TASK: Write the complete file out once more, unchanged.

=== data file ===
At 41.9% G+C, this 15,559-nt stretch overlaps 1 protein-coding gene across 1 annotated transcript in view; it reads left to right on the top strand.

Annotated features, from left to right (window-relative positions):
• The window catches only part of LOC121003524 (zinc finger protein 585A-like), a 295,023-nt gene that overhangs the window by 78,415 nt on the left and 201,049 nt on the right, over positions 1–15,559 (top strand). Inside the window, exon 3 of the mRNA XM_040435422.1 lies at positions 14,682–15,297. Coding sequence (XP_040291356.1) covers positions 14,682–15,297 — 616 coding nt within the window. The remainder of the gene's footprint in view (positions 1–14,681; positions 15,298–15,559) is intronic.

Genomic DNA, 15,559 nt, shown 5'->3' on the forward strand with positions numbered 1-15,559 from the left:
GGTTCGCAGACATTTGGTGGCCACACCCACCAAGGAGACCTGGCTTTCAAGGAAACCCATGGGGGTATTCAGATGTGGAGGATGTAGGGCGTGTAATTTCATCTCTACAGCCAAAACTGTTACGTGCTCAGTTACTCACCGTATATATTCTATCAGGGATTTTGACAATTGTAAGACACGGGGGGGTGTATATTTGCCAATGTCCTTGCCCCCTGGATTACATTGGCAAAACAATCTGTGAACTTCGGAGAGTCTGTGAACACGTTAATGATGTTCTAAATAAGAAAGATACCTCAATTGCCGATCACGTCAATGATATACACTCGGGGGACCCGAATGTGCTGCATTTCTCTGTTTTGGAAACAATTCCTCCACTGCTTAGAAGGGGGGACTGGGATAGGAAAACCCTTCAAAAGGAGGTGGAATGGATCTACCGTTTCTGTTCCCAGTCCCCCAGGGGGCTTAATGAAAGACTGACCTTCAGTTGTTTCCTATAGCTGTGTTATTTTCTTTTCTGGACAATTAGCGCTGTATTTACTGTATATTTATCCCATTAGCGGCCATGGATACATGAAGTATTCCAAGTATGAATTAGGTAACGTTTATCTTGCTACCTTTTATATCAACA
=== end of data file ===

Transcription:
At 41.9% G+C, this 15,559-nt stretch overlaps 1 protein-coding gene across 1 annotated transcript in view; it reads left to right on the top strand.

Annotated features, from left to right (window-relative positions):
• The window catches only part of LOC121003524 (zinc finger protein 585A-like), a 295,023-nt gene that overhangs the window by 78,415 nt on the left and 201,049 nt on the right, over positions 1–15,559 (top strand). Inside the window, exon 3 of the mRNA XM_040435422.1 lies at positions 14,682–15,297. Coding sequence (XP_040291356.1) covers positions 14,682–15,297 — 616 coding nt within the window. The remainder of the gene's footprint in view (positions 1–14,681; positions 15,298–15,559) is intronic.

Genomic DNA, 15,559 nt, shown 5'->3' on the forward strand with positions numbered 1-15,559 from the left:
GGTTCGCAGACATTTGGTGGCCACACCCACCAAGGAGACCTGGCTTTCAAGGAAACCCATGGGGGTATTCAGATGTGGAGGATGTAGGGCGTGTAATTTCATCTCTACAGCCAAAACTGTTACGTGCTCAGTTACTCACCGTATATATTCTATCAGGGATTTTGACAATTGTAAGACACGGGGGGGTGTATATTTGCCAATGTCCTTGCCCCCTGGATTACATTGGCAAAACAATCTGTGAACTTCGGAGAGTCTGTGAACACGTTAATGATGTTCTAAATAAGAAAGATACCTCAATTGCCGATCACGTCAATGATATACACTCGGGGGACCCGAATGTGCTGCATTTCTCTGTTTTGGAAACAATTCCTCCACTGCTTAGAAGGGGGGACTGGGATAGGAAAACCCTTCAAAAGGAGGTGGAATGGATCTACCGTTTCTGTTCCCAGTCCCCCAGGGGGCTTAATGAAAGACTGACCTTCAGTTGTTTCCTATAGCTGTGTTATTTTCTTTTCTGGACAATTAGCGCTGTATTTACTGTATATTTATCCCATTAGCGGCCATGGATACATGAAGTATTCCAAGTATGAATTAGGTAACGTTTATCTTGCTACCTTTTATATCAACA